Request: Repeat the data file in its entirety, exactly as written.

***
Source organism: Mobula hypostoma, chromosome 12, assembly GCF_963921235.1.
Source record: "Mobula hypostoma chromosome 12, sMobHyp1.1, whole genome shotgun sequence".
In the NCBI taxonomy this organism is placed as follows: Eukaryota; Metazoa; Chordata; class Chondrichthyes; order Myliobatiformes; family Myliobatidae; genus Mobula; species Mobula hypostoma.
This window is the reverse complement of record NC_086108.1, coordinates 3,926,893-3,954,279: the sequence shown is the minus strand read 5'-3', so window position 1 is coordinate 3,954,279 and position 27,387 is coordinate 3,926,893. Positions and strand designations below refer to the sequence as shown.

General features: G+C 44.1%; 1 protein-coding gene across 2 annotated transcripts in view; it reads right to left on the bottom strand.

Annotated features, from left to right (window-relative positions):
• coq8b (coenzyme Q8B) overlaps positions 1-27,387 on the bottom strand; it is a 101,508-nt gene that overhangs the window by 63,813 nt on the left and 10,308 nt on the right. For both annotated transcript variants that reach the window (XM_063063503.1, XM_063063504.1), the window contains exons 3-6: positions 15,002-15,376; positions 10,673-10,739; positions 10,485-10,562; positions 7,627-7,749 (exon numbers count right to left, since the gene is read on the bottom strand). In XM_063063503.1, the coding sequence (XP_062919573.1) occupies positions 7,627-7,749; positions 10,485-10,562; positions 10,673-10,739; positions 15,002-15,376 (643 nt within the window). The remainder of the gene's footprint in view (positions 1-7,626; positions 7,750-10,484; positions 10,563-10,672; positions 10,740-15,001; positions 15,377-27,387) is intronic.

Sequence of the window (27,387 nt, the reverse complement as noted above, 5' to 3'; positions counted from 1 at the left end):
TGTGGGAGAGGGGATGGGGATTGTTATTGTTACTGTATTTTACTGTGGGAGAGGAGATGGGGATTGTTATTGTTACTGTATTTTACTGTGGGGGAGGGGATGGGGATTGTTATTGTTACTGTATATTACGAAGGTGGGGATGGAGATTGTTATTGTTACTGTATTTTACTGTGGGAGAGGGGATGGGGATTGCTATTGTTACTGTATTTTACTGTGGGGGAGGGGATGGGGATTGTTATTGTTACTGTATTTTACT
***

Source organism: Mobula hypostoma, chromosome 12, assembly GCF_963921235.1.
Source record: "Mobula hypostoma chromosome 12, sMobHyp1.1, whole genome shotgun sequence".
In the NCBI taxonomy this organism is placed as follows: Eukaryota; Metazoa; Chordata; class Chondrichthyes; order Myliobatiformes; family Myliobatidae; genus Mobula; species Mobula hypostoma.
This window is the reverse complement of record NC_086108.1, coordinates 3,926,893-3,954,279: the sequence shown is the minus strand read 5'-3', so window position 1 is coordinate 3,954,279 and position 27,387 is coordinate 3,926,893. Positions and strand designations below refer to the sequence as shown.

General features: G+C 44.1%; 1 protein-coding gene across 2 annotated transcripts in view; it reads right to left on the bottom strand.

Annotated features, from left to right (window-relative positions):
• coq8b (coenzyme Q8B) overlaps positions 1-27,387 on the bottom strand; it is a 101,508-nt gene that overhangs the window by 63,813 nt on the left and 10,308 nt on the right. For both annotated transcript variants that reach the window (XM_063063503.1, XM_063063504.1), the window contains exons 3-6: positions 15,002-15,376; positions 10,673-10,739; positions 10,485-10,562; positions 7,627-7,749 (exon numbers count right to left, since the gene is read on the bottom strand). In XM_063063503.1, the coding sequence (XP_062919573.1) occupies positions 7,627-7,749; positions 10,485-10,562; positions 10,673-10,739; positions 15,002-15,376 (643 nt within the window). The remainder of the gene's footprint in view (positions 1-7,626; positions 7,750-10,484; positions 10,563-10,672; positions 10,740-15,001; positions 15,377-27,387) is intronic.

Sequence of the window (27,387 nt, the reverse complement as noted above, 5' to 3'; positions counted from 1 at the left end):
TGTGGGAGAGGGGATGGGGATTGTTATTGTTACTGTATTTTACTGTGGGAGAGGAGATGGGGATTGTTATTGTTACTGTATTTTACTGTGGGGGAGGGGATGGGGATTGTTATTGTTACTGTATATTACGAAGGTGGGGATGGAGATTGTTATTGTTACTGTATTTTACTGTGGGAGAGGGGATGGGGATTGCTATTGTTACTGTATTTTACTGTGGGGGAGGGGATGGGGATTGTTATTGTTACTGTATTTTACT